«Johnny Panic: A Journey to the Bog of Madness Jennifer Dobson, Indiana University North West Throughout her life, Sylvia Plath was plagued by ...»
Johnny Panic: A Journey to the Bog of Madness
Jennifer Dobson, Indiana University North West
Throughout her life, Sylvia Plath was plagued by depression and internal conflict. Sadly, she
seems to be as well-known for her suicide as her creative works. However, in December at the
age of twenty-five, Sylvia was able to contain her inner demons long enough to release them to
the world in the form of "Johnny Panic and the Bible of Dreams." Under-read and under-
appreciated, "Johnny Panic" personifies and describes that which haunted Plath. He was her God and her Devil, her inspiration and that which instilled such a fear that she was unable to write.
Johnny Panic is both a puzzle and a paradox, but a better understanding of him may render a better look into the mind of Sylvia Plath.
"Johnny Panic and the Bible of Dreams" is a semi-autobiographical short story. The main character remains unnamed throughout and will be referred to as Sylvia herself in this analysis.
Sylvia is the Assistant to the Secretary in a city hospital's out-patient clinic. More specifically, she spends a majority of her time at work transcribing doctors' analysis. As the story goes on, she spends greater amounts of time in her personal work as Johnny Panic's secretary, copying dreams into a compilation she refers to as his "bible." She devises a plan to stay overnight and devote extra time to this project. The first morning after an overnight session, she is caught by the Clinic Director and escorted to a wing of the hospital for in-patients. The story ends with her receiving shock treatments.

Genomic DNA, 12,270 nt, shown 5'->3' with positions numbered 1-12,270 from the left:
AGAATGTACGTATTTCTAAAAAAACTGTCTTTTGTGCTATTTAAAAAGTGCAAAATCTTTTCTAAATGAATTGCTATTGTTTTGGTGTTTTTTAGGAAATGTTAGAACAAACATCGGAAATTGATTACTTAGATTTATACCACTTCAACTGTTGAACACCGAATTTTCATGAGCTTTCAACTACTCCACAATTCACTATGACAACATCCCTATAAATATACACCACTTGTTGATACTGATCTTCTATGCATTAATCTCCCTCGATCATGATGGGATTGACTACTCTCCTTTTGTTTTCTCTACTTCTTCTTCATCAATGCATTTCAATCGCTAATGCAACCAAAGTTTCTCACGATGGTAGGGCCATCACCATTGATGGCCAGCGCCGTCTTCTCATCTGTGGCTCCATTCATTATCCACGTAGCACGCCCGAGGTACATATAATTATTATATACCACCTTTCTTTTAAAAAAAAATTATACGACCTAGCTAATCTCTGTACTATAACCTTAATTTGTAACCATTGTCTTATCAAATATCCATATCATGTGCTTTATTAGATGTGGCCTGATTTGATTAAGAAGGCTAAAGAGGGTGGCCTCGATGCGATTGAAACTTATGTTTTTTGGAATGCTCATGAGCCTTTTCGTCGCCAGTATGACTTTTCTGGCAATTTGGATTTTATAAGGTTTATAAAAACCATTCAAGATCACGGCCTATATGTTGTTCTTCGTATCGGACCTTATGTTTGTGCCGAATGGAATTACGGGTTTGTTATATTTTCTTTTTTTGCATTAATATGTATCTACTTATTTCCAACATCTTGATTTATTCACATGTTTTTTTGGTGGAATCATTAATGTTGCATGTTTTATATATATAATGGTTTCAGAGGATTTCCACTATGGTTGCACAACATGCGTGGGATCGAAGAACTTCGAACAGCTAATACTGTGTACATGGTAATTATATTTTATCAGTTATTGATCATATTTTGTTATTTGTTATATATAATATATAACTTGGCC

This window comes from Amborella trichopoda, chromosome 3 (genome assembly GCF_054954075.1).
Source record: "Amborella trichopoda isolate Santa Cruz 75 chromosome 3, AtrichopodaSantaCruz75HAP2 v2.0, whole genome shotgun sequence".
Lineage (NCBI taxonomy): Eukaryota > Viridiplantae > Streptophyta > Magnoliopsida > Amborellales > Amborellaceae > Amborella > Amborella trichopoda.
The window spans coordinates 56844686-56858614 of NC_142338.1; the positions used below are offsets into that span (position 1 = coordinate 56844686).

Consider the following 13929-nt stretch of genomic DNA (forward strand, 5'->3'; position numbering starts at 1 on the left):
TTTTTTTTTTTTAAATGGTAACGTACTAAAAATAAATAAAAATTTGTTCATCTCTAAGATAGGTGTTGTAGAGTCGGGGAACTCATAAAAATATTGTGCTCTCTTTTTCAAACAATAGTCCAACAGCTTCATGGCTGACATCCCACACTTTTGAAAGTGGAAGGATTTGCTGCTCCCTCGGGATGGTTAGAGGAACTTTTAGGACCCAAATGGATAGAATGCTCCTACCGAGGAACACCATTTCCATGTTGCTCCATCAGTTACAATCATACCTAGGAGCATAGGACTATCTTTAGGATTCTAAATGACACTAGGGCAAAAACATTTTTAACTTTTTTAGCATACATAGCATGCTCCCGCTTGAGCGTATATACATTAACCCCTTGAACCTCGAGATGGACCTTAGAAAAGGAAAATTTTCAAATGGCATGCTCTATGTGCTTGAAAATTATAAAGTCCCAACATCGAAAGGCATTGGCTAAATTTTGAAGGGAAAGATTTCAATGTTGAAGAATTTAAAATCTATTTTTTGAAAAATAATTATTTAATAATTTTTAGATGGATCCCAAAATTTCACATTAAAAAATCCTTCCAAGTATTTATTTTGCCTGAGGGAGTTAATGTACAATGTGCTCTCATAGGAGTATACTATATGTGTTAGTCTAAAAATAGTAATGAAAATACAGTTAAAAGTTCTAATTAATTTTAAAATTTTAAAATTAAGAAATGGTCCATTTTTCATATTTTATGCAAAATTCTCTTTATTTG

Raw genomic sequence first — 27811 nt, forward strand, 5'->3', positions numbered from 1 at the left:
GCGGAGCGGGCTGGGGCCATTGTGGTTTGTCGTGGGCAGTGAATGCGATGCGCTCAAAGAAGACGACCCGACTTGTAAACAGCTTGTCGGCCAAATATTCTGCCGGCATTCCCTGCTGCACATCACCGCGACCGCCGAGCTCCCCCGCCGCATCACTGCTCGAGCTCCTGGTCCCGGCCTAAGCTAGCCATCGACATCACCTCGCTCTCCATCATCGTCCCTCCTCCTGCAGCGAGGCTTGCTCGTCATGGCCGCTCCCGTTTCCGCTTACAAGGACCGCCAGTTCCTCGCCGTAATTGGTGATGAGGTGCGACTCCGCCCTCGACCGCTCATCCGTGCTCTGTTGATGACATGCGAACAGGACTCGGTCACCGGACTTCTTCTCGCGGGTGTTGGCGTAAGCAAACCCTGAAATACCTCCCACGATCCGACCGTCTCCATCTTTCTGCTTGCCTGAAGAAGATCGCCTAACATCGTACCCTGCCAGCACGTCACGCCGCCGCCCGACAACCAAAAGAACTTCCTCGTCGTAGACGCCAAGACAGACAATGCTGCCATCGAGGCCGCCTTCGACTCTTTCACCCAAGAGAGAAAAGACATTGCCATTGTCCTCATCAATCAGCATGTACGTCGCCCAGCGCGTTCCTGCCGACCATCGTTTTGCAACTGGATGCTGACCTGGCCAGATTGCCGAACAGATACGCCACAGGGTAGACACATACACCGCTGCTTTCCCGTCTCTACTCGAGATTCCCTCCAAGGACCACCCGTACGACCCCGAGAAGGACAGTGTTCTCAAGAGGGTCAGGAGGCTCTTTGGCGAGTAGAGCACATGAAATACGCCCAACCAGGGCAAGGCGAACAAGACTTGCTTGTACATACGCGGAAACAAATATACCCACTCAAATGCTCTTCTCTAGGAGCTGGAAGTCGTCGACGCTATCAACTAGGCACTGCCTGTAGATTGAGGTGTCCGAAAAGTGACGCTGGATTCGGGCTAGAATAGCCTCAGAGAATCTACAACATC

Sylvia is the secretary in the clinic and also secretary to Johnny Panic. It seems as if she is working both sides. She forms a plan to stay overnight and uses the night hours to copy dreams into her "Bible." It is fitting that she would choose the hours of darkness to hide and be secretary to the man in control of her secret personal Hell. Her plan to bring four changes of clothes and stay all week is an indication as to her mental state as well. To be able to accomplish that would require a lack of sleep for four straight nights. This plan could be an indication of pre- existing issues that the reader would otherwise be unaware.
Johnny Panic is a representation of Plath's mental issues. He is her vision, her god, her captor. She cannot escape him and yet she seems to worship and admire him. The reader gets the sense that Johnny is something of Sylvia's imagination, yet the Clinic Director states that "she Plath Profiles 307 has been making time with Johnny Panic again" (Johnny Panic 171), implying that he is real.
She gets so far into her obsessive worship of him that she re-creates, "dreams that are not even written down at all" (160). "Whatever the dream I unearth…by some kind of prayer" (160) she is sure that it is the lone work of Johnny Panic.